Here are the reasons provided by Pamela Fox for the default marker overlay in Google Maps to be slower than the custom marker overlay below.
The default marker class (GMarker) is designed so that it works well across-browsers, has hot spot shape, can be draggable, has a shadow, prints well in any browser, etc. It is not optimized for performance.
Here is the custom marker overlay code sample.
I came across an interesting blog post by the Redfin developers about their experience with moving from the VirtualEarth API to the Google Maps API. That got me thinking about my experiences with both the APIs. I am not going to be talking about whose imagery looks better or has a higher resolution here. But, as a developer, I should say that I actually prefer the Google Maps API over the VirtualEarth API. For most cases, both the APIs are really to use and are comparable in their feature sets. But here are something in the Google Maps API that I miss in the VirtualEarth API.
- The TileOverlay feature in Google Maps is present in the form of a custom tile layer in VirtualEarth. The GroundOverlay feature in the Google Maps API is absent in VirtualEarth. Wouldn’t this feature come in handy?
- The Google Maps API exposes their shape drawing and editing API but VirtualEarth doesn’t. This is a BIG one for me. Almost a MUST have. I don’t understand why the shape drawing and editing functionality available in live maps is not exposed in the API. I also love the vertex editing functionality and its usability especially how easy it is to insert a new vertex in a polygon.
- The latitude/longitude encoding feature in the Google Maps API is a nice to have feature and will help save bandwidth. The GPolyline factory method helps create geometry overlays straight from the encoded string. Try out the encoding here.
- The getLength and getArea functions on GPolyline and GPolygon are good enough for most cases where accuracy is not real important.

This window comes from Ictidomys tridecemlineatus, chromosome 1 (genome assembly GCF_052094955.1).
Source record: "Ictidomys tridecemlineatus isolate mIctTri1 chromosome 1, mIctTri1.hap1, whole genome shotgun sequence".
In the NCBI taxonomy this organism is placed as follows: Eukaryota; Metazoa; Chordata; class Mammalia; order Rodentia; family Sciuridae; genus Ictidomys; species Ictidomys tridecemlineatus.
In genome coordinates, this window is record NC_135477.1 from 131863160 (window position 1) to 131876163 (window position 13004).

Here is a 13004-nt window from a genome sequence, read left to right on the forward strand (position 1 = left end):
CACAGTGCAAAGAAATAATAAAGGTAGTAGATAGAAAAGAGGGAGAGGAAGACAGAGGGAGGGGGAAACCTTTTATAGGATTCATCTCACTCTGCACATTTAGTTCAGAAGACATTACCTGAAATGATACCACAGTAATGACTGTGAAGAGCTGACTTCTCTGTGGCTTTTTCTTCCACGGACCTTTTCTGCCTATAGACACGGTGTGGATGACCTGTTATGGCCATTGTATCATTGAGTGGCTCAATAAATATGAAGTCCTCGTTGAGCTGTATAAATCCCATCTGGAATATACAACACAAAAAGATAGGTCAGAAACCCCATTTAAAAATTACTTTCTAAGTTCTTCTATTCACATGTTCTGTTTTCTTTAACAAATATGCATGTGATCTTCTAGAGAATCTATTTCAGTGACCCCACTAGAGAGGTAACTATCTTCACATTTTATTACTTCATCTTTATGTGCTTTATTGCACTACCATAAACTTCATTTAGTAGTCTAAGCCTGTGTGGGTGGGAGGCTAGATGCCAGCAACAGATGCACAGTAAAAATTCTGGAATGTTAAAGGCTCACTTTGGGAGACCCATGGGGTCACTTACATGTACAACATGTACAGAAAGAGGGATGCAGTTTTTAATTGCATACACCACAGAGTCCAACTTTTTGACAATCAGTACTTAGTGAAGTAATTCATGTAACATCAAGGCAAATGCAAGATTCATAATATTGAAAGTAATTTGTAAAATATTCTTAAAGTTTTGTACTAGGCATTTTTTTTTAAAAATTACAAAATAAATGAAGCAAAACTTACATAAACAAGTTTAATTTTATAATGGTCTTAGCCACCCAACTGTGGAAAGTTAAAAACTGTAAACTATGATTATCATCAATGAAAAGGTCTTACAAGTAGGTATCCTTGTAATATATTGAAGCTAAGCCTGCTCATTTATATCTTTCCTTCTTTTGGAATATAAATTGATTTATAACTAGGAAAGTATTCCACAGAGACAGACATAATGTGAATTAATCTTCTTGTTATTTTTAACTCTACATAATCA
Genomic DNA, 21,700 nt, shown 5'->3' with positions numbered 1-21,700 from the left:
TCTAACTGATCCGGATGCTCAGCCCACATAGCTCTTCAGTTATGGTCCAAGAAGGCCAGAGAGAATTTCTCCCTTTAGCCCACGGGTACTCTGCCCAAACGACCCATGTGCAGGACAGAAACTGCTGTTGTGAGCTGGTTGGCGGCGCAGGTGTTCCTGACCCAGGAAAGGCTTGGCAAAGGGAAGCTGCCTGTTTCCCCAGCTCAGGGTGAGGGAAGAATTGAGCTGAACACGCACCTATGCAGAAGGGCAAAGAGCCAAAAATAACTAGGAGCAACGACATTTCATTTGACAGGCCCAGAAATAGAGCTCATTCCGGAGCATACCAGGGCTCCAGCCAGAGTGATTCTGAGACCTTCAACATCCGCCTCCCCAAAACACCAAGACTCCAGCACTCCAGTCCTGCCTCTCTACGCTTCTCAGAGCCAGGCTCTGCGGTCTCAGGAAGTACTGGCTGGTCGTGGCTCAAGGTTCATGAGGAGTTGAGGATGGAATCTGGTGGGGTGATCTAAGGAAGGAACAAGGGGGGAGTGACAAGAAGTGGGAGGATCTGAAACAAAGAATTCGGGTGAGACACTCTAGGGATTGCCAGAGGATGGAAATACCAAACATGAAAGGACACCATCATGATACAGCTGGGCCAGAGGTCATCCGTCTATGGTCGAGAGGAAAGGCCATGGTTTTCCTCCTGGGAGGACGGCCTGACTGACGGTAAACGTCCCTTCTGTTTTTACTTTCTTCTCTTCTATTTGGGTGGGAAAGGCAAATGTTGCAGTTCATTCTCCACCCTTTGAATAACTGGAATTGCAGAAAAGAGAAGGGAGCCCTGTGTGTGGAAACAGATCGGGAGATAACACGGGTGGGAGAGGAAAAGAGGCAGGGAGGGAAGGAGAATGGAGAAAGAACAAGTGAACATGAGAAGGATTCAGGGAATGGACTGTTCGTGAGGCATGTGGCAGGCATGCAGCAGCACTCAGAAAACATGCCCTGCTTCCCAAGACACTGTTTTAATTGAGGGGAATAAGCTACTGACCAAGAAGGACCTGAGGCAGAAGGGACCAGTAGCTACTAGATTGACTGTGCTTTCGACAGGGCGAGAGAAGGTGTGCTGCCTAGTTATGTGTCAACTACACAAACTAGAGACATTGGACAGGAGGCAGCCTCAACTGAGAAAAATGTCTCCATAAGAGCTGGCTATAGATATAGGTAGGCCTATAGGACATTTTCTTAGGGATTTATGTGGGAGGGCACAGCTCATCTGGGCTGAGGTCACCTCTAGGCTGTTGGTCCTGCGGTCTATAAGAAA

- Google maps API provides static methods to handle XML documents and fragments (GXml) and methods to apply Xslt to Xml (GXslt). The VirtualEarth API doesn’t contain any such equivalents.
- The geo-coding functionality in Google Maps also has added functionality like
- A useful set of utility libraries for the Google maps API.
- The StreetView is currently only available in google maps
Did I miss anything else either with the Google Maps API or the VirtualEarth API?
I have written about some of the advantages that a REST API can bring to exposing GIS data. This is not just for delivering map images but also for delivering and managing vector data. We have been building a RESTful API to not only expose vector GIS data, but to perform all of the CRUD operations on the data as required. Since most of our mapping applications are built using the ESRI JS API, the REST API makes it a breeze to access those functionalities through URL endpoints.
Not to revisit the topic again but the idea behind REST is to use HTTP as an ‘application protocol’ rather than as a transport protocol like SOAP web services do. One protocol that uses HTTP the way it is meant to be used is the AtomPub protocol. I am not going to go into details about the AtomPub protocol here since there a lot of documentation available online that do a good job of explaining the AtomPub protocol. But in brief terms,
AtomPub is both a format and a protocol. And I think that the AtomPub is a natural way to expose data especially also GIS data. I am going to go over how in my opinion GIS data exposed as map services seamlessly falls into the AtomPub data container structure. The figure below illustrates a simplified data container structure in AtomPub.
As you can see from the above figure, an AtomPub service document contains a list of ‘Workspaces’ which in turn contains a list of ‘Collections’. The ‘Collections’ are represented by Atom Feed documents. The Atom Feed document contain a list of ‘Entrys’. In my opinion, here is how the ‘Service Document’ in the AtomPub protocol relates to a map service. (I am only referring to ESRI Map services below).